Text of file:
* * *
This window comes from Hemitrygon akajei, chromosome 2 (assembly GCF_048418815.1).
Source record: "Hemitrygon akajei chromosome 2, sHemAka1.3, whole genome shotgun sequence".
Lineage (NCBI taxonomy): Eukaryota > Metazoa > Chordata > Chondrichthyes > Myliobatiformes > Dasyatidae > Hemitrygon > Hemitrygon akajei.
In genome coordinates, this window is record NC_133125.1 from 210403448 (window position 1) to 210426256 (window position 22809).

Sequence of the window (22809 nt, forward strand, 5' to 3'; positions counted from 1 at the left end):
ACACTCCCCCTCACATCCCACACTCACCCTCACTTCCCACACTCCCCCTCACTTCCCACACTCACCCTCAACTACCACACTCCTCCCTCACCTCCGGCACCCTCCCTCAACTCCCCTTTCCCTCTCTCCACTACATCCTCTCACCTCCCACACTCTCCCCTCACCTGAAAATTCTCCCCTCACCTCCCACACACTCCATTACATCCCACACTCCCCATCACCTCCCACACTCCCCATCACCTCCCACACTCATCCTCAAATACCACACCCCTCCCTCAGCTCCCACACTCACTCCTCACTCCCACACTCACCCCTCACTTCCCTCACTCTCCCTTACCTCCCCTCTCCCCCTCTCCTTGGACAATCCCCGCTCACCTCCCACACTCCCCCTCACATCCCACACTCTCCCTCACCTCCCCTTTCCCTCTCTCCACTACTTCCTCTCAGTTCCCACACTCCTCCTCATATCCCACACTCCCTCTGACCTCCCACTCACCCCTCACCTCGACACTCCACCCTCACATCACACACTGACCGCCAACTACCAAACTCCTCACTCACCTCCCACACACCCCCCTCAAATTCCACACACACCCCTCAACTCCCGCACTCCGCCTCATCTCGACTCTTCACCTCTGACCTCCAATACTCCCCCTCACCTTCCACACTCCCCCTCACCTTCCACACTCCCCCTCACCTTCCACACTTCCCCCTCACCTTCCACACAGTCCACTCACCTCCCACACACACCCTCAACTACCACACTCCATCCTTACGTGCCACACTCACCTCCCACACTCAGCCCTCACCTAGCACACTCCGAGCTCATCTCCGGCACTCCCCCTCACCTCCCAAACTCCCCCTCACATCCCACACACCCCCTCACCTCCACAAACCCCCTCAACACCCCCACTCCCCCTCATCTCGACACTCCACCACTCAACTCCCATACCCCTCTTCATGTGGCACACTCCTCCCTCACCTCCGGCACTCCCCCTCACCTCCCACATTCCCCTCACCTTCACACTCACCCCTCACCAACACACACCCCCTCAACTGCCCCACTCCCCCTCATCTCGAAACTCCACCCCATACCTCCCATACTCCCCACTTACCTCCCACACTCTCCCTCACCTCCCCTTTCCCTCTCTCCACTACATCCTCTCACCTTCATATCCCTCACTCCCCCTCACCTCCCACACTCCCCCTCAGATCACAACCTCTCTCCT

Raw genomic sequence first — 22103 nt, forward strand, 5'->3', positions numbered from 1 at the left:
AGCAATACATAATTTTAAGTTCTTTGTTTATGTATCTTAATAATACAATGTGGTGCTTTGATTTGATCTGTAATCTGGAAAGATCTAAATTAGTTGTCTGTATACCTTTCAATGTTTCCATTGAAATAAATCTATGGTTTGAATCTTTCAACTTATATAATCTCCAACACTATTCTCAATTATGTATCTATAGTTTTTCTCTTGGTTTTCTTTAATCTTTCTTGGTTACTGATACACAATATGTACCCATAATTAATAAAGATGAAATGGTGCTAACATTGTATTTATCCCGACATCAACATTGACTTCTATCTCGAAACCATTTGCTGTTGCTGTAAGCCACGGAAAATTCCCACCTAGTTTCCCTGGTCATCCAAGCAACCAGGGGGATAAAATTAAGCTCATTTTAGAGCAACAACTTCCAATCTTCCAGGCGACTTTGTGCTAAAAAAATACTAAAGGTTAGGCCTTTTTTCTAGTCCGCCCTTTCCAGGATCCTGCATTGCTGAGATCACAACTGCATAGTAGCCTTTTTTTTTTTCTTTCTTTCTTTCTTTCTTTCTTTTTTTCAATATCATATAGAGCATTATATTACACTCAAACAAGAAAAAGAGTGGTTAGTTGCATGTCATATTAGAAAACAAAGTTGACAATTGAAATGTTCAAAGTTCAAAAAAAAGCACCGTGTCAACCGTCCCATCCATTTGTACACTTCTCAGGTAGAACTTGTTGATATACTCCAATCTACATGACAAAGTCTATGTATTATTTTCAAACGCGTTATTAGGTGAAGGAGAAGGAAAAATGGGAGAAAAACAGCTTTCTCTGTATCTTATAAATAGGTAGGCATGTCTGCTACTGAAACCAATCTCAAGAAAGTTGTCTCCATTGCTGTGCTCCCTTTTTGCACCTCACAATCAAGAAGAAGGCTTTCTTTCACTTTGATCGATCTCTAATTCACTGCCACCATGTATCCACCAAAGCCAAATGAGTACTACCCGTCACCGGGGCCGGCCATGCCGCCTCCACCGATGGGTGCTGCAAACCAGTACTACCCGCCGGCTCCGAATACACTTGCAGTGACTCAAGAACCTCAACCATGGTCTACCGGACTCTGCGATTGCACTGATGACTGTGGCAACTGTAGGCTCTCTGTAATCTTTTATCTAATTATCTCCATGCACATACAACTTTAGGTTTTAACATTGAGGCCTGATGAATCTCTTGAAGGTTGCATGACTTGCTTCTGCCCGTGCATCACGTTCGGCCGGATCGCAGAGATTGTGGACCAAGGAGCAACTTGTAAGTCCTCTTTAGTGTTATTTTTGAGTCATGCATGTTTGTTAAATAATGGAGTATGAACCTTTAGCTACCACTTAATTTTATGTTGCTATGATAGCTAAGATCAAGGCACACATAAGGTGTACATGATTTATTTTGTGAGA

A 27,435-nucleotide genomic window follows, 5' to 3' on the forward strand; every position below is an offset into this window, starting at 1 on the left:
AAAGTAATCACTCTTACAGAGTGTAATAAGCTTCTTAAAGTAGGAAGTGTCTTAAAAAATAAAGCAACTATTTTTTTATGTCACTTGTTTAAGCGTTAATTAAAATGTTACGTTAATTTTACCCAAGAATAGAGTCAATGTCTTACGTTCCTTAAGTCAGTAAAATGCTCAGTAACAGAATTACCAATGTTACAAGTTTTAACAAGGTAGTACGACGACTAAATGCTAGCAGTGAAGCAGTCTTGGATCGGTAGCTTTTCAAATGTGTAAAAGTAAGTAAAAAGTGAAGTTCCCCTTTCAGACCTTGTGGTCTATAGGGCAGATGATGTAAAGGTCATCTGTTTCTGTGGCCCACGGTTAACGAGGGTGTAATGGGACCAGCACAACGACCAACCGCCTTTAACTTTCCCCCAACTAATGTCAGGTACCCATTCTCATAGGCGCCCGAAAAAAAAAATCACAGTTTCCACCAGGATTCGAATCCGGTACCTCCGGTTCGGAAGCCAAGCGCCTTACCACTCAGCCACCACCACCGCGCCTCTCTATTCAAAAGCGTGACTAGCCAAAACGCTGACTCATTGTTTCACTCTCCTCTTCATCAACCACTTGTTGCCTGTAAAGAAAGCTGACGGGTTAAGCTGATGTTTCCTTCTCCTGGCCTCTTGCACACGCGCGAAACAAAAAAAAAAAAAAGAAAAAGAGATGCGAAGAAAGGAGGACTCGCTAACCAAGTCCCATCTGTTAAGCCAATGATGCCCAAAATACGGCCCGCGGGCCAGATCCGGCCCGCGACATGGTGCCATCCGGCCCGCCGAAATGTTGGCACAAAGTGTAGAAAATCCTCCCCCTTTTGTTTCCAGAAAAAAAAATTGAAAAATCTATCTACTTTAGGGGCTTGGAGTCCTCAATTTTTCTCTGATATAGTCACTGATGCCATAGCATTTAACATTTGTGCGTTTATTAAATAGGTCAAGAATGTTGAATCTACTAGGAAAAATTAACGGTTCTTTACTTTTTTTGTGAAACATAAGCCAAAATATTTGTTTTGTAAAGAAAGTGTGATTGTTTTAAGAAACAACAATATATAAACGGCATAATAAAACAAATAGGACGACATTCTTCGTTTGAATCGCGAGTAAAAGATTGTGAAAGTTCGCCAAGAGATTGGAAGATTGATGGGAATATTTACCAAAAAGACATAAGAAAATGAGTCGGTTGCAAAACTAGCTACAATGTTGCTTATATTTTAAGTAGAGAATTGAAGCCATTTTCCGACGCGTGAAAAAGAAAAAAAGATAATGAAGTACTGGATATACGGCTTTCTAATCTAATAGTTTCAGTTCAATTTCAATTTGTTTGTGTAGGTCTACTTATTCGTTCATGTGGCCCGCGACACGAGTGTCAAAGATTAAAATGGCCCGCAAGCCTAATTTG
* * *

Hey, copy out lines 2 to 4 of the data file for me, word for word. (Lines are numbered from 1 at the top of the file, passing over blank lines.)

Source record: "Hemitrygon akajei chromosome 2, sHemAka1.3, whole genome shotgun sequence".
Lineage (NCBI taxonomy): Eukaryota > Metazoa > Chordata > Chondrichthyes > Myliobatiformes > Dasyatidae > Hemitrygon > Hemitrygon akajei.
In genome coordinates, this window is record NC_133125.1 from 210403448 (window position 1) to 210426256 (window position 22809).